Images in the nightly news from Houston during and after Hurricane Harvey are heartbreaking. It will take years for flooded communities and families to recover.
Harvey reminds us that disasters can happen anywhere at any time. Some are relatively predictable. For example, tornadoes and hurricanes are most likely to hit certain places during parts of the year.
Other disasters are impossible to predict. We remember that years ago a worker accidentally set a fire that burned an enormous quantity of Styrofoam insulation in the roof of a sewer building near our home. Clouds of toxic smoke billowed out, and the mayor ordered an immediate evacuation.
Fortunately, we were prepared. Within fifteen minutes we loaded our survival bin, sleeping bags, a tent, drinking water and our two young kids in the car. An hour later we were camped well away from the smoke.The next day the fire was out, the air clean, and we were home.
Everyone should make emergency plans and acquire emergency items in case of a disaster that shuts down local stores and utilities or forces an evacuation.
Click on the Preparedness Section of windingpathways.com for specific tips on how to survive disasters and a list of suggested items to stock in a disaster kit.
At Winding Pathways we wrote periodically about preparedness. Usually, it’s related to the potential for seasonal weather-related events. Almost every day someone somewhere suffers damage from a tornado, hurricane, ice storm, blizzard or some other natural disaster. Sometimes we simply discover an alternative use for emergency equipment. Sterno is one! It’s as simple as a quick way to heat water for tea or coffee while working in the cabin or out camping.
We all realize that when the power goes off it’s helpful to have back up lighting and cooking equipment on hand. Propane and liquid gas stoves designed for camping are ideal for emergencies when the power goes off, but they are pricey. A lower cost alternative is a “Sterno” stove or equivalent. These are inexpensive lightweight stoves that fold flat and take almost no storage space. They are sold in big box stores that stock camping equipment.
The common fuel for these stoves is “Sterno”, a gel made from alcohol and contained in a small aluminum cup. You pry off the lid, stick the fuel cup in the stove, light it, and it’s ready for cooking. Sterno stoves cook slowly. They’re not the best for elaborate cooking but are perfectly suited for a few days of light meal preparation until the power comes back on.
We’ve found that fuel cans sold in restaurant supply stores and called “Chafing Fuel” are less expensive than buying fuel in a camping store. These are mostly used by caterers for keeping food warm at buffets, and they work great for emergency cooking, too! For information go to Sterno Products.
Please note that Winding Pathways has no connection with the Sterno Company. We like their products but have not received money or materials from them.
Sterno is a handy way to heat water.
Two burner Sterno
Keep hand warmers nearby in case of power outage.
We weren’t worried when a 37-degree north wind took to blowing on Saturday, March 25th. Our chicks were safe inside the barn brooder. Then, our electric power went out. Normally that wouldn’t be a problem. Our wood stove keeps the house warm without electricity and we have camp stove for cooking. And the adult chickens do well in most weather.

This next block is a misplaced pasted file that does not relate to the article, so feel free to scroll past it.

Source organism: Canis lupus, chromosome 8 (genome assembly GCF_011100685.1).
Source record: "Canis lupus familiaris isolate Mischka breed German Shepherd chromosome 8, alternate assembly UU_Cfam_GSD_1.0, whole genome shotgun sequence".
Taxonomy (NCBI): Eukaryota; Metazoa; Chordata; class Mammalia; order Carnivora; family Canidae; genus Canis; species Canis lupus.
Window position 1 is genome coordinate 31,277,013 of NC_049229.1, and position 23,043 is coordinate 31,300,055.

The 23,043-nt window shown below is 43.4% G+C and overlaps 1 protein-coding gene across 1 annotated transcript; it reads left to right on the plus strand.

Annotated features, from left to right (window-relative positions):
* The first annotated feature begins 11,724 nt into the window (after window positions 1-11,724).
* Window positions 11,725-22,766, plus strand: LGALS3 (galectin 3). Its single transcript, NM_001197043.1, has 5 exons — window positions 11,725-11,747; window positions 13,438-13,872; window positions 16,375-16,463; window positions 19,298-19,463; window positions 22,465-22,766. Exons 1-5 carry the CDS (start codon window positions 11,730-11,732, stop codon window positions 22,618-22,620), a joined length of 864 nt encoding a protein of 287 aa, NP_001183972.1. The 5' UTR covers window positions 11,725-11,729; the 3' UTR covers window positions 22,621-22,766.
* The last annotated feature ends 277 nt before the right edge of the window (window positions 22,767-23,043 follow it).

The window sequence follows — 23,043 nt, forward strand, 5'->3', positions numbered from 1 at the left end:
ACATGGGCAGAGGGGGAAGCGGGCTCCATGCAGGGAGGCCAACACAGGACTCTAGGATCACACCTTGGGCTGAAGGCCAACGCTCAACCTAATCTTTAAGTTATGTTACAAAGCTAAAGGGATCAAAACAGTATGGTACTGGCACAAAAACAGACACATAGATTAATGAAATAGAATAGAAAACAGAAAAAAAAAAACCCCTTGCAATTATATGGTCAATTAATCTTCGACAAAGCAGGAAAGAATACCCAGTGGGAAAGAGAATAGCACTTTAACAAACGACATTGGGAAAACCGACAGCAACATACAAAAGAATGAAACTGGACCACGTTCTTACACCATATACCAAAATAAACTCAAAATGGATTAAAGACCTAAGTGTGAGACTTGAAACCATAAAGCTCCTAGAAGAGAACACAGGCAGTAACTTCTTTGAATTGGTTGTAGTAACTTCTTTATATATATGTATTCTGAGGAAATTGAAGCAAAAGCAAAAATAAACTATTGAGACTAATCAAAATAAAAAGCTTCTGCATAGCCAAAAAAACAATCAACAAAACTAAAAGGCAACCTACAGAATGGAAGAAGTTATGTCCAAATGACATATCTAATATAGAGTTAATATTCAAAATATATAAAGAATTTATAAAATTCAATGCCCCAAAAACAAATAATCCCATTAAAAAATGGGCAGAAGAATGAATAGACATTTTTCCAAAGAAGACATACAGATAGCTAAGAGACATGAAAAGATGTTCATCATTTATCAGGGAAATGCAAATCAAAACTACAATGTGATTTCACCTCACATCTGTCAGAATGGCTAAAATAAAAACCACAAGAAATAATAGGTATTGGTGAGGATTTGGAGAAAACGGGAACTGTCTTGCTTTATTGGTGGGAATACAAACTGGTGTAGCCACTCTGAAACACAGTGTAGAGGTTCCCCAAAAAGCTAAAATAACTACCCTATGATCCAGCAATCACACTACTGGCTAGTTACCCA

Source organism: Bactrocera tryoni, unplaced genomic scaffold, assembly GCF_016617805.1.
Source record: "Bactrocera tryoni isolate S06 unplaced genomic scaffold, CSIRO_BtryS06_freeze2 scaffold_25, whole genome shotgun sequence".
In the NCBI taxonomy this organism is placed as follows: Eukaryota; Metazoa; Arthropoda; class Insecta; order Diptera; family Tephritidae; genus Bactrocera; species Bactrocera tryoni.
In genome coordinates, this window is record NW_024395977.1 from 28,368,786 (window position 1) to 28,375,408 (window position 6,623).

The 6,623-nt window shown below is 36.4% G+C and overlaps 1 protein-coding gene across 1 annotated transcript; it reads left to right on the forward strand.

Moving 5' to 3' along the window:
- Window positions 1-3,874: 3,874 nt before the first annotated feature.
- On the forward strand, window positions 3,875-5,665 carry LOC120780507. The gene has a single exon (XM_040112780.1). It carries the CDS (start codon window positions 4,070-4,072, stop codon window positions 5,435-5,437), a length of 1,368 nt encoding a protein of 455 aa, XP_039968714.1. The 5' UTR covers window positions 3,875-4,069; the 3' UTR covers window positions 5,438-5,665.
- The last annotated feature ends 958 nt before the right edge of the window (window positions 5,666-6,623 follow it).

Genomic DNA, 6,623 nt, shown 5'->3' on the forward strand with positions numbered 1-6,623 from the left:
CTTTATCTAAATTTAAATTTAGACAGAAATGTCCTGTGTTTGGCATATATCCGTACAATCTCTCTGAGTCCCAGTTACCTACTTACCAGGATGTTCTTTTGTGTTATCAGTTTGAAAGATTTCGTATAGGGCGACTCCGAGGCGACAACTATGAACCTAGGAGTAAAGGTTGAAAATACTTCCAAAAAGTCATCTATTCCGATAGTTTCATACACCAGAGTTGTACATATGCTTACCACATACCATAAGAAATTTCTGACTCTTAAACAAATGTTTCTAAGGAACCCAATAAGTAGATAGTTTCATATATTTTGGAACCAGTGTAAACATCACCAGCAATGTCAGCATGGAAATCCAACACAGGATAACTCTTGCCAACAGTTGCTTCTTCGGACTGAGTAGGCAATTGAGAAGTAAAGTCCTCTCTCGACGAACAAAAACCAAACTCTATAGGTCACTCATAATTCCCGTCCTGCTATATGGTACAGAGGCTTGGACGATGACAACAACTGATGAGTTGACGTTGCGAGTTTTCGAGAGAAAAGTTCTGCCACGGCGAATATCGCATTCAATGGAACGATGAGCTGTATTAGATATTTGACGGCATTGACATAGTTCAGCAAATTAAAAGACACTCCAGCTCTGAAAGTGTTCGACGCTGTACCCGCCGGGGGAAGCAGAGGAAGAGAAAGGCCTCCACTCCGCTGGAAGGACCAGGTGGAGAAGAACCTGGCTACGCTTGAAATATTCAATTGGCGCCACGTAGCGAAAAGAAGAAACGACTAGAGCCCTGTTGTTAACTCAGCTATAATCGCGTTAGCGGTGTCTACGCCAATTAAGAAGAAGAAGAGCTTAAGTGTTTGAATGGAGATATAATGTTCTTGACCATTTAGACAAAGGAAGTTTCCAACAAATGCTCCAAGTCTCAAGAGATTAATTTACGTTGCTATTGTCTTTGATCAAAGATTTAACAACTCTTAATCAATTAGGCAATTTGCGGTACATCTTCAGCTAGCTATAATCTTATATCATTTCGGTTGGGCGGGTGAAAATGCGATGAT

However, the sudden unexpected loss of electricity threatened our 50 baby chicks living in a plywood brooder under heat lamps out in the barn. Electric heat lamps normally keep them snugly warm in the otherwise cold barn.
We heard about the power failure while shopping. It took a half hour to get home and we found the cold chicks huddled together in a vain attempt to keep warm. We had no idea how long the power would be off so immediately put our back up plan in place. Here’s what we did:
- Filled two plastic jugs with hot water and placed them near the chicks. The babies immediately snuggled up to the warm bottles.
- Tore the plastic covering off six chemical hand warmers to activate them. These are sold to farmers, carpenters, and hunters to keep their pockets warm during winter outings. They get very warm but not hot. We put them under the chicks.
The milk jugs and hand warmers didn’t warm the entire brooder, but they did keep the chicks warm enough to survive three hours until the power came back on.
Chicks huddle together when cold.
Anyone brooding baby chicks should have a back-up plan to keep their peeping friends warm in case the electricity goes out. A couple of milk jugs and a few hand warmers can prevent a disaster.
Thunderstorms carry the risk of wind, lightning and power outages.
The United States seems to have one storm season followed by another. The year starts with blizzard threats and then transitions into tornado season. That’s followed by hurricane season until blizzards again become possible in late fall.
Many people have prepared for loss of utilities caused by a huge storm. They have food, water, and emergency lights ready, but Hurricane Sandy revealed that many had forgotten one important modern survival need.
When Sandy shut down electrical service to millions of Americans cell phone companies turned on their back-up generators and the system continued to work. But, most cell phone owners had no way to recharge their phones and other electronic devices. Being unable to use their phone caused anxiety. After a few days many towns set up charging stations in public buildings powered by big generators, but to use one involved a drive and wait.
An outstanding item to add to an emergency pack is a back-up battery and emergency cell phone charger. Many solar powered chargers are on the market. Often they are marketed to backpackers and wilderness trekkers, but they work just as well in the city. Simply plug the charger into the phone and put it in sunshine and it will recharge the phone’s battery.
Another solution is to keep handy a back-up battery that will charge a phone. Many are on the market, and even cordless tool batteries often have a port that enables power to flow from the tool’s battery to the phone. A spare battery will often recharge a phone a couple of times. Solar chargers are limitless but the sun needs to shine.
- Winding Pathways does independent, unpaid reviews of products.
FOR DETAILS ON HOW TO STOCK A PREPAREDNESS KIT SEE THE WINDING PATHWAYS BLOG.
We keep an array of hand tools for small projects around the home and yard.
Our home at Winding Pathways shares needs familiar to every homeowner or renter. Things break, new items need to be assembled and pictures need to be hung. A basic set of household tools makes common tasks easy, even for people not particularly handy.